French champagne, rather than sparkling wine, will again be sprayed on the Formula 1 podium after Carbon was announced as the sport’s new official supplier at the Hungarian Grand Prix.
In a fresh twist, the bottles presented to the top three drivers will have markers – gold for the winner, silver for second and bronze for third.
The bottles, containing a vintage 100 percent Chardonnay 2009 Blanc de Blanc Grand Cru Millesime, are coated in the same carbon fibre used in manufacturing race cars.
Mumm, the Pernod Ricard-owned house, was Formula One’s most recent official champagne but that 15-year partnership ended in 2015.
Chandon, a Moet Hennessy-owned sparkling wine that sponsors McLaren and has vineyards in Argentina, the United States, Brazil, Australia, India and China, stepped in as the replacement without fanfare and was used last season.
That meant the familiar drawn-out shout of ‘Champaaaagne’ as the corks pop on the podium was silenced, since wine can only be called ‘champagne’ if harvested and produced in the eastern French region.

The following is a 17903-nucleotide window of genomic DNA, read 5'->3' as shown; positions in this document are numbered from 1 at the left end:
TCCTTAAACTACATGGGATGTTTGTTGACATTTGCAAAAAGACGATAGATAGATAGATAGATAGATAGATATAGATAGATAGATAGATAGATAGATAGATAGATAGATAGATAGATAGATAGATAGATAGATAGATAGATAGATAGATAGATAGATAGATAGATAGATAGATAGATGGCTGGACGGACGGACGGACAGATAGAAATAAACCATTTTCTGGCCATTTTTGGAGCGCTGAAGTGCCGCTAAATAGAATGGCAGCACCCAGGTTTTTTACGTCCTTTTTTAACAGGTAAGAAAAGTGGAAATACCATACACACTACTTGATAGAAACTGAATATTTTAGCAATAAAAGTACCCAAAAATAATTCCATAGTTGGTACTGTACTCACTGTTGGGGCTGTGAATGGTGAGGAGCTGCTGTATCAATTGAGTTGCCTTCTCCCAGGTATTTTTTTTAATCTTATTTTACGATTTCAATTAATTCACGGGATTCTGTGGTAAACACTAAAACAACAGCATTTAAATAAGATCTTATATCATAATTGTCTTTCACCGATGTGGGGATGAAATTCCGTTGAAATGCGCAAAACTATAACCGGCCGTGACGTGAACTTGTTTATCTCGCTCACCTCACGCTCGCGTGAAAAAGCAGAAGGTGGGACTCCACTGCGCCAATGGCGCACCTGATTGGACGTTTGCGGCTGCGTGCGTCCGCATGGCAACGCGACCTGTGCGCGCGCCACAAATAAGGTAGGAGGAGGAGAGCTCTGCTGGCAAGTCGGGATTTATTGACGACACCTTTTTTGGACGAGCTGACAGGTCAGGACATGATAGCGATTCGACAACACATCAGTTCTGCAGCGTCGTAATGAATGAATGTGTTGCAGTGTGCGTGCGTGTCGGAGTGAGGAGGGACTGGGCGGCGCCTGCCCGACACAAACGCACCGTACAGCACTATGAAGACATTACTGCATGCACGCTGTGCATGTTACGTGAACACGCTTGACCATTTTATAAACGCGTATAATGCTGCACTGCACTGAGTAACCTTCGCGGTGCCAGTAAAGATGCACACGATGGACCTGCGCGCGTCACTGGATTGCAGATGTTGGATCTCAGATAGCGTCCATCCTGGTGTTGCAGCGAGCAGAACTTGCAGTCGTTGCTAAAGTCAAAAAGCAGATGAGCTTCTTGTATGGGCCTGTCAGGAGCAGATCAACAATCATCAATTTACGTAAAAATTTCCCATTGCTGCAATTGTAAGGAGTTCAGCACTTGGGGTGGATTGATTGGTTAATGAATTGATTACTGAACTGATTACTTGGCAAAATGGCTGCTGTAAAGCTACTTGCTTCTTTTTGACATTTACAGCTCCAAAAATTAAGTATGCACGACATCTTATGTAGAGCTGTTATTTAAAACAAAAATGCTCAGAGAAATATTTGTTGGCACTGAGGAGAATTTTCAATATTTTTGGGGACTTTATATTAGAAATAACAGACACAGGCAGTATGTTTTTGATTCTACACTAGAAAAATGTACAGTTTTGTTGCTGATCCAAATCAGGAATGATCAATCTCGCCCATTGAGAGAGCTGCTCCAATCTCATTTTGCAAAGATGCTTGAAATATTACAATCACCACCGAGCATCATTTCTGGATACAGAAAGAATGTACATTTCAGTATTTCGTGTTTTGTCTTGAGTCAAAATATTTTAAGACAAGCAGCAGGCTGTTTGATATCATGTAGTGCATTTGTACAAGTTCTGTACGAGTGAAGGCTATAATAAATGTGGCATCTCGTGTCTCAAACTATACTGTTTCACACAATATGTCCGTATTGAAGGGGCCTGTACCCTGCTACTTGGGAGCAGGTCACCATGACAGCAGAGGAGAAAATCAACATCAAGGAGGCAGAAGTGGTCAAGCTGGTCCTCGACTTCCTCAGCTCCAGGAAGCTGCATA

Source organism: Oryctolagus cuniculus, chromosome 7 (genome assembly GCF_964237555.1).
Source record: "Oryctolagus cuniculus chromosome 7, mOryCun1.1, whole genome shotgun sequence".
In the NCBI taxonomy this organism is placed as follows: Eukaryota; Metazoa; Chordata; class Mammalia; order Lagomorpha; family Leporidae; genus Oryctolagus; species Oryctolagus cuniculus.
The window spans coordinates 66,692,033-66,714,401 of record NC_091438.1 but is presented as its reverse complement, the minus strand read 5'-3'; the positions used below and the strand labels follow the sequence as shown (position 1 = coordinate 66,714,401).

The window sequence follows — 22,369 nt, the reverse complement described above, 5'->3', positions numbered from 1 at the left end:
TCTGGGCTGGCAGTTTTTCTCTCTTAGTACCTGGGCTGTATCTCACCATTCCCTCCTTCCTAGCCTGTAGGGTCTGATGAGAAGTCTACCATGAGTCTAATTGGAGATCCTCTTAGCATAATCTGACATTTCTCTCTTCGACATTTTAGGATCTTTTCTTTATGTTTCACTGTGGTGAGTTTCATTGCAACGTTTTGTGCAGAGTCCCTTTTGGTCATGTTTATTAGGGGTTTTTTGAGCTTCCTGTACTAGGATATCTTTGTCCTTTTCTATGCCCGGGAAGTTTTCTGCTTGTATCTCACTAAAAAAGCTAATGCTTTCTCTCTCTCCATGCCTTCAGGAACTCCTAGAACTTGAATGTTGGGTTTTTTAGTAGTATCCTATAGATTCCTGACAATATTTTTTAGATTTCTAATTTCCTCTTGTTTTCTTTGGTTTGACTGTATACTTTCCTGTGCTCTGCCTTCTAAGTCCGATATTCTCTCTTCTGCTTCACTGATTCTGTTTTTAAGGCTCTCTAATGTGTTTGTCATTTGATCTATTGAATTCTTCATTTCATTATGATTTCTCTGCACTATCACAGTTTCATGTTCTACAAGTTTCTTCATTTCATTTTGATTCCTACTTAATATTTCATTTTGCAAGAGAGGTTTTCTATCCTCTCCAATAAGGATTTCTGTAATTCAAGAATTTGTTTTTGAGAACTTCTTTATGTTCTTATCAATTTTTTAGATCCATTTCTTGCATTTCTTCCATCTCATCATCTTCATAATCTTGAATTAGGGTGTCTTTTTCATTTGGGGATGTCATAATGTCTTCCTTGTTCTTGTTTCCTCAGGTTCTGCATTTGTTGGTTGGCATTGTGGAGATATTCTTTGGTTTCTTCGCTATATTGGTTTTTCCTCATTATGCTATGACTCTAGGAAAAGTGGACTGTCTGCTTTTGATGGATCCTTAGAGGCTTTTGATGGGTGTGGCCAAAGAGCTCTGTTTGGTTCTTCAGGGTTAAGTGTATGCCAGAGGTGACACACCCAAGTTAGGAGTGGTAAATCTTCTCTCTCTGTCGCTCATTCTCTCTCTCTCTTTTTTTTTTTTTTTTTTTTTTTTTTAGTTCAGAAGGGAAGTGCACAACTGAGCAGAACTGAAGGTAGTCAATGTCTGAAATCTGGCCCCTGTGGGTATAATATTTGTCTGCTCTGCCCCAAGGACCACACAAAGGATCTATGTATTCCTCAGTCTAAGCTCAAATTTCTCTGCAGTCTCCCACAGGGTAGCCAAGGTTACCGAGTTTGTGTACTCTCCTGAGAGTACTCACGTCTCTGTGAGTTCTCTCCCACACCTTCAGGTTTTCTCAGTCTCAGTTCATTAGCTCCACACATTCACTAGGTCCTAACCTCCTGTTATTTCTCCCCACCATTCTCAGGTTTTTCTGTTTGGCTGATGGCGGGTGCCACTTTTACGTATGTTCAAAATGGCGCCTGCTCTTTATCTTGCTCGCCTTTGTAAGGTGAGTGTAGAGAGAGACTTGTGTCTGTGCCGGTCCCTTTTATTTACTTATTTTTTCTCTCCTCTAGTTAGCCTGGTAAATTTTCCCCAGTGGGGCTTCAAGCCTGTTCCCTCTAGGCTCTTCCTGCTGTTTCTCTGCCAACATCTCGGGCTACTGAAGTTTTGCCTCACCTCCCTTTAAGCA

Instead, the call was for ‘celebration’ — a formula used at grands prix in Abu Dhabi and Bahrain where non-alcoholic rosewater is sprayed for cultural reasons.
Moet was the official champagne supplier before Mumm.
Motorsport’s champagne spraying tradition started 50 years ago, after Swiss driver Jo Siffert accidentally sprayed the crowd at the 1966 Le Mans 24 Hours race when the cork shot out of a bottle of Moet warmed up by the sunshine.
The following year at the same race, American winner Dan Gurney recreated the moment and deliberately shook the bottle to cheers from the crowd.